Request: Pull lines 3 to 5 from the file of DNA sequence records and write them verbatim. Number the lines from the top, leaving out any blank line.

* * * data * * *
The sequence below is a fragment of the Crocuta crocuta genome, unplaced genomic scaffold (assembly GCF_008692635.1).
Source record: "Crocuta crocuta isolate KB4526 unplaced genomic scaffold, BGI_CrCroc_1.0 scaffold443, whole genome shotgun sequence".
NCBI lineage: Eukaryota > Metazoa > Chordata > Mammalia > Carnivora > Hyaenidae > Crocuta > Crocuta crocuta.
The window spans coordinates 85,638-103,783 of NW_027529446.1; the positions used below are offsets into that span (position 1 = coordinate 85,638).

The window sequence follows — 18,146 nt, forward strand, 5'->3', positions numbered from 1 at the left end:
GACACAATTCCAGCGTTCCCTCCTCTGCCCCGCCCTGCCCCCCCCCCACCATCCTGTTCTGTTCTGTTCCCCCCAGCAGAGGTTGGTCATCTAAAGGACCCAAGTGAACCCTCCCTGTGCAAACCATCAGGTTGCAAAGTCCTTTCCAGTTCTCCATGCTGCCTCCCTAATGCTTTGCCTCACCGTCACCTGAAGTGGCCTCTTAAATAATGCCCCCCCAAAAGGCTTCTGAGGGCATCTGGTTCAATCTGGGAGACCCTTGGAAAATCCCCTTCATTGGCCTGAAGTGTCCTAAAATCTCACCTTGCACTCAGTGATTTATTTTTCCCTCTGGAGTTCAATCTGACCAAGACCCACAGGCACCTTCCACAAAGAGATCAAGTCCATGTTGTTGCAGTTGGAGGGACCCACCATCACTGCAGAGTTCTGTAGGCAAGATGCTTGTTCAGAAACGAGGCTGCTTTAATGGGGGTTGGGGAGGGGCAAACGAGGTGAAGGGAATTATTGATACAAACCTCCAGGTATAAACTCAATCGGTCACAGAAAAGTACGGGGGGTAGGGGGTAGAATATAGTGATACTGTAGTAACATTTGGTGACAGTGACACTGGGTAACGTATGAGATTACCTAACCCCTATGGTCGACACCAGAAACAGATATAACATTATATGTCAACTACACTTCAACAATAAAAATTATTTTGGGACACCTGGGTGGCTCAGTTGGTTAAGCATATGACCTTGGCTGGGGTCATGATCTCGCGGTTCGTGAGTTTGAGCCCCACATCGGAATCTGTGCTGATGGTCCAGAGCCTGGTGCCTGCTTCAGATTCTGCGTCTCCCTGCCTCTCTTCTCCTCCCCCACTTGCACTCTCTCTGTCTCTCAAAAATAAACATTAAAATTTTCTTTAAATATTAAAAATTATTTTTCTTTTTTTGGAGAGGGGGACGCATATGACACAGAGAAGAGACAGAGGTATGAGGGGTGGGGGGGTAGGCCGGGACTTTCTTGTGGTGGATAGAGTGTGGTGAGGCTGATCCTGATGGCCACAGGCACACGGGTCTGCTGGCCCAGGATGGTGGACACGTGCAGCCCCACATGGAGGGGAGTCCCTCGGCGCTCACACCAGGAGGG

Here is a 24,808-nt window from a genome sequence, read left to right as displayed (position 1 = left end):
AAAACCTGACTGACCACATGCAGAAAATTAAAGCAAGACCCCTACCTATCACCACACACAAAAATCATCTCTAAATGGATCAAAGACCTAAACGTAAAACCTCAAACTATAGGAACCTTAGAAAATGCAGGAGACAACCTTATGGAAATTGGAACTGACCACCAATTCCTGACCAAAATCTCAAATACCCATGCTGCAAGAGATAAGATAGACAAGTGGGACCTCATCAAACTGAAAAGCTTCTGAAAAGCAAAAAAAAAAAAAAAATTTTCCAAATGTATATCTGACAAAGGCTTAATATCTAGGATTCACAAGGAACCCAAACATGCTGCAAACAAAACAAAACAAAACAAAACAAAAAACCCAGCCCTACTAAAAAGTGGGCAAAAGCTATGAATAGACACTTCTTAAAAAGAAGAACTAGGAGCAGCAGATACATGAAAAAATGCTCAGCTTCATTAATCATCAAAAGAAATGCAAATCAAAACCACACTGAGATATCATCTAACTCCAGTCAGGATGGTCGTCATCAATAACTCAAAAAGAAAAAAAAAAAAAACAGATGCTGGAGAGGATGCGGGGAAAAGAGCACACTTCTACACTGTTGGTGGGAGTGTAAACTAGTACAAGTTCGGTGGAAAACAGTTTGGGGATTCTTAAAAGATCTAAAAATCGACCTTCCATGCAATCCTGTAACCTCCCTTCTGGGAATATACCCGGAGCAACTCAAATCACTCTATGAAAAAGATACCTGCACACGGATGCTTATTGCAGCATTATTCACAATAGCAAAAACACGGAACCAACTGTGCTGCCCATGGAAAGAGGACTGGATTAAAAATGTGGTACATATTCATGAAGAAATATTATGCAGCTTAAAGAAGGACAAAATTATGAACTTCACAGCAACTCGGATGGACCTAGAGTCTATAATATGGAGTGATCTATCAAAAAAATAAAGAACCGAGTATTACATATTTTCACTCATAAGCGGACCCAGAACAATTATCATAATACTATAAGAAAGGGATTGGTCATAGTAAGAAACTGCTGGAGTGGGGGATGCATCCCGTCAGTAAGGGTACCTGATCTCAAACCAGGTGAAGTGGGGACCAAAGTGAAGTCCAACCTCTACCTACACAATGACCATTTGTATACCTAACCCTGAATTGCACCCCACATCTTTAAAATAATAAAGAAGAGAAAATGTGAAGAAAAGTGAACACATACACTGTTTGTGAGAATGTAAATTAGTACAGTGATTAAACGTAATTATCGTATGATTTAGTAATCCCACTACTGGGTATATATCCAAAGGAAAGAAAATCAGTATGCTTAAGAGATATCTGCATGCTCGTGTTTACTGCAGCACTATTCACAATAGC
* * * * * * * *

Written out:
NCBI lineage: Eukaryota > Metazoa > Chordata > Mammalia > Carnivora > Hyaenidae > Crocuta > Crocuta crocuta.
The window spans coordinates 85,638-103,783 of NW_027529446.1; the positions used below are offsets into that span (position 1 = coordinate 85,638).

The window sequence follows — 18,146 nt, forward strand, 5'->3', positions numbered from 1 at the left end: